~Margaret Atwood, Negotiating with the Dead: A Writer on Writing
Welcome to the New Year. With New Years, come new things. Resolutions tend to be the dominating feature--"I shall blah-dah-de-blah..." Here at Place for the Stolen there is a facelift and some content refinement.
I've come to a couple conclusions regarding this blog. First off, it is and will always be a blog about writing. However, there are tons of blogs out in this world that talk about writing--how to build a platform, marketing, e-readers, publishing, etc. You will find most of these fantastic resources on the sidebar to your left. I've decided that I won't comment on these subjects (too much) until I gain more experience in them.
My strength, you'll find, comes from stealing things. Or, at least, recognizing what should be stolen and applied to writing. For example, as Margaret Atwood says above, learning how to write (and if you consider yourself a writer you'll quickly learn that the best you can ever be is a serious student of writing) is about collecting the good, shiny bits from the writers who have gone before you--and building your own nest.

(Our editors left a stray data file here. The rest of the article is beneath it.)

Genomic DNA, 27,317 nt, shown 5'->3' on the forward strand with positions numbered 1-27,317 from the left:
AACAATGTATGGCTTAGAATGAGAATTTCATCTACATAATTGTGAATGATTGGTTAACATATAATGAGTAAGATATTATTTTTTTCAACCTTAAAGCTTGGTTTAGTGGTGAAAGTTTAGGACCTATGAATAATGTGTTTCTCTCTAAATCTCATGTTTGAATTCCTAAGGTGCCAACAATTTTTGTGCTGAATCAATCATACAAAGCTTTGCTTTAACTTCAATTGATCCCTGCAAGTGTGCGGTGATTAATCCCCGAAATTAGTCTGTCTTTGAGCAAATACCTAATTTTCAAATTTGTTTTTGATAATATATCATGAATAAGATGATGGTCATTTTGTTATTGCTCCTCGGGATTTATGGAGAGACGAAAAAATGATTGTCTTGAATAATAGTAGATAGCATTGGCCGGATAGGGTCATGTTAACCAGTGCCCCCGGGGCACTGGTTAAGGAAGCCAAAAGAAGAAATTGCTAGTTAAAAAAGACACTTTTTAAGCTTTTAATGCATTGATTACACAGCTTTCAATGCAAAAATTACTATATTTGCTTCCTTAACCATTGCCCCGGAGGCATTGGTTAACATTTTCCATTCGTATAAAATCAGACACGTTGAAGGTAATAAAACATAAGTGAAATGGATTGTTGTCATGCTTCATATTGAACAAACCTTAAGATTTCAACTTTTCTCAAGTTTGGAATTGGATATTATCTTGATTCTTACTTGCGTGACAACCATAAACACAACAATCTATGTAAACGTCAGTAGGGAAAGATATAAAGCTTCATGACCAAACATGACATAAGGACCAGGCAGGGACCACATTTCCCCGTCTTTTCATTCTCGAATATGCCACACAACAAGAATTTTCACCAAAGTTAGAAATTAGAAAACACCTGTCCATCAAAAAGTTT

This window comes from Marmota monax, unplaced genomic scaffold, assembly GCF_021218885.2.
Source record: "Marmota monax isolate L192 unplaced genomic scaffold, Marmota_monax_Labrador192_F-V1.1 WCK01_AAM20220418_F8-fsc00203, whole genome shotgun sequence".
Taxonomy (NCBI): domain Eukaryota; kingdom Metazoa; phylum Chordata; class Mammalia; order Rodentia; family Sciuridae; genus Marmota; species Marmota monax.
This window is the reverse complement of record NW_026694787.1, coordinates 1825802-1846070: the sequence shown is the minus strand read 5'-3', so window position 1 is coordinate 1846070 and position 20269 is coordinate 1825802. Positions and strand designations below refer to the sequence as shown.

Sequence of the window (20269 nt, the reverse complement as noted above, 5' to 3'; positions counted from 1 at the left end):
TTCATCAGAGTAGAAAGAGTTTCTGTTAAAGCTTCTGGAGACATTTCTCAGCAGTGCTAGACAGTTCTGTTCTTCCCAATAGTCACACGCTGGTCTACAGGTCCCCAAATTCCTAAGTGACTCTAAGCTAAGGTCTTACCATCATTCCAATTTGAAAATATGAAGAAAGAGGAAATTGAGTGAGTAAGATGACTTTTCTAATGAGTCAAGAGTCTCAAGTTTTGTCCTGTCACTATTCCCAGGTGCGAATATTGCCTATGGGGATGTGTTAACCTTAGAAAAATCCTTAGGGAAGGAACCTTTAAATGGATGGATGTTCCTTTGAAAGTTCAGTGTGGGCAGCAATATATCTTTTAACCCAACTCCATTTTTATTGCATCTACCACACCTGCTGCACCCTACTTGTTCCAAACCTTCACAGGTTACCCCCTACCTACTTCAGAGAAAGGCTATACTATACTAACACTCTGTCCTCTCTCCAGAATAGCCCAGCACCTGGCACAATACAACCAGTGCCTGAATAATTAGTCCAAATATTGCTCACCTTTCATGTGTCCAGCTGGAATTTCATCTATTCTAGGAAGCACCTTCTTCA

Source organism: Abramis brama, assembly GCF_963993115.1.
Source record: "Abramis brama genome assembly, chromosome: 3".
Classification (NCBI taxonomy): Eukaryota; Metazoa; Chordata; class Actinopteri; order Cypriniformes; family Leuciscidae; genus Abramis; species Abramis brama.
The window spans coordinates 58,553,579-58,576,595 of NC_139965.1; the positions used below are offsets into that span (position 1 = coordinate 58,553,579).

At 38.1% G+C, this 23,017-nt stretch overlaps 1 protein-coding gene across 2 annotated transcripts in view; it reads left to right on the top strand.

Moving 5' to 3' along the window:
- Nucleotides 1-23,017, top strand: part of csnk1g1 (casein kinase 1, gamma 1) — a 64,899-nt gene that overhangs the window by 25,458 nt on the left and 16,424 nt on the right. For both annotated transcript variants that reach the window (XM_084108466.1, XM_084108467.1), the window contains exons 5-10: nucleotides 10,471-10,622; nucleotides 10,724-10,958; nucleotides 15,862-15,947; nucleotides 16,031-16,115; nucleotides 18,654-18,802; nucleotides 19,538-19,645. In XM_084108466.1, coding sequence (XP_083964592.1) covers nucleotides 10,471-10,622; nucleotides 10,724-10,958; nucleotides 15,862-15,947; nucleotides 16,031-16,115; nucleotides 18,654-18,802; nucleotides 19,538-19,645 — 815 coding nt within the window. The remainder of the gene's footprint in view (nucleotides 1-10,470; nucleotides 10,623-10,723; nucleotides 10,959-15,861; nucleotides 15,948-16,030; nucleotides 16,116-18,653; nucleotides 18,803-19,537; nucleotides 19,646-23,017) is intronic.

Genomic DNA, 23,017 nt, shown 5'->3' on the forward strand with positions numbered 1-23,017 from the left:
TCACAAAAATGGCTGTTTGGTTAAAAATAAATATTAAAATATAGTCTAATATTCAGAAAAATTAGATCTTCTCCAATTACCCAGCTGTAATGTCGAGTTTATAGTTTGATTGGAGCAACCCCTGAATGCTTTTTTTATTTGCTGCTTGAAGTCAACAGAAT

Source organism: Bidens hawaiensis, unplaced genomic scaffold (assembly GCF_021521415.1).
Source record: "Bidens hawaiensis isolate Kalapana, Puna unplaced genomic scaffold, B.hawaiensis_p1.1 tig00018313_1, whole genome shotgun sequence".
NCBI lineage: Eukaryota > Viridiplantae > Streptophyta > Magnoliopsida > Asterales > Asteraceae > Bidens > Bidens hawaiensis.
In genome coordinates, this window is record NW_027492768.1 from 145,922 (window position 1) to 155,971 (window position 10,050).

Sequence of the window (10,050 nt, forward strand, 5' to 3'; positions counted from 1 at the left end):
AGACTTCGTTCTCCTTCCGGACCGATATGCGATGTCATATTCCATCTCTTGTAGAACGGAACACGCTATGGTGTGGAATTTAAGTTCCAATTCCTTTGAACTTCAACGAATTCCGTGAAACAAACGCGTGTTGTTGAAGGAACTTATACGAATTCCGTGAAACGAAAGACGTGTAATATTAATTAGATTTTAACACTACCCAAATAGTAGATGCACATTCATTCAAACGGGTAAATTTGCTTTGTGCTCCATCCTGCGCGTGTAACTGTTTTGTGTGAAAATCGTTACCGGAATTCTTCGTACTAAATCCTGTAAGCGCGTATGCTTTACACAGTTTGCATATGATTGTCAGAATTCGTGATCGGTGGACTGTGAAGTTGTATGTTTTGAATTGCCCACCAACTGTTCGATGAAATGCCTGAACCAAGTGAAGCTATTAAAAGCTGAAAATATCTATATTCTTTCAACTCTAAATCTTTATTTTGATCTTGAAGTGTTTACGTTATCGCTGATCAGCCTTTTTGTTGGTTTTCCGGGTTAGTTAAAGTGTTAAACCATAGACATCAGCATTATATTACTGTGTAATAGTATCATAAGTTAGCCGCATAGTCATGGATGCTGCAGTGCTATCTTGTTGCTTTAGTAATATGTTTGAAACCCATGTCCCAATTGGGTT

The best way that I can figure to do this is through mentors. Reading selections of work, reflecting on various writers' styles, and dissecting my own thoughts regarding philosophies of writing, and how they relate to my life, are important to understanding (my understanding anyway) the 'how-to' of this writing gig.
There will six mentors this year--every two months the mentors will change. You'll find the line up below. I'm going to read these authors (some of whom I've never read up until now) and report back on my findings. If you've followed this blog for any period of time, you know that I've often had mentors. However, mentors will now be the dominant feature of this blog.
Please join me in sounding off on published, legendary writers--tell me what you've learned from them, what you think might be overrated about them, and whatever else comes into your writerly mind!
And now, the Mentors for 2011:
- Virginia Woolf: January-February
- P.G. Wodehouse: March-April
- Agatha Christie: May-June
- Jack Kerouac: July-August
- Margaret Atwood: September-October
- Neil Gaiman: November-December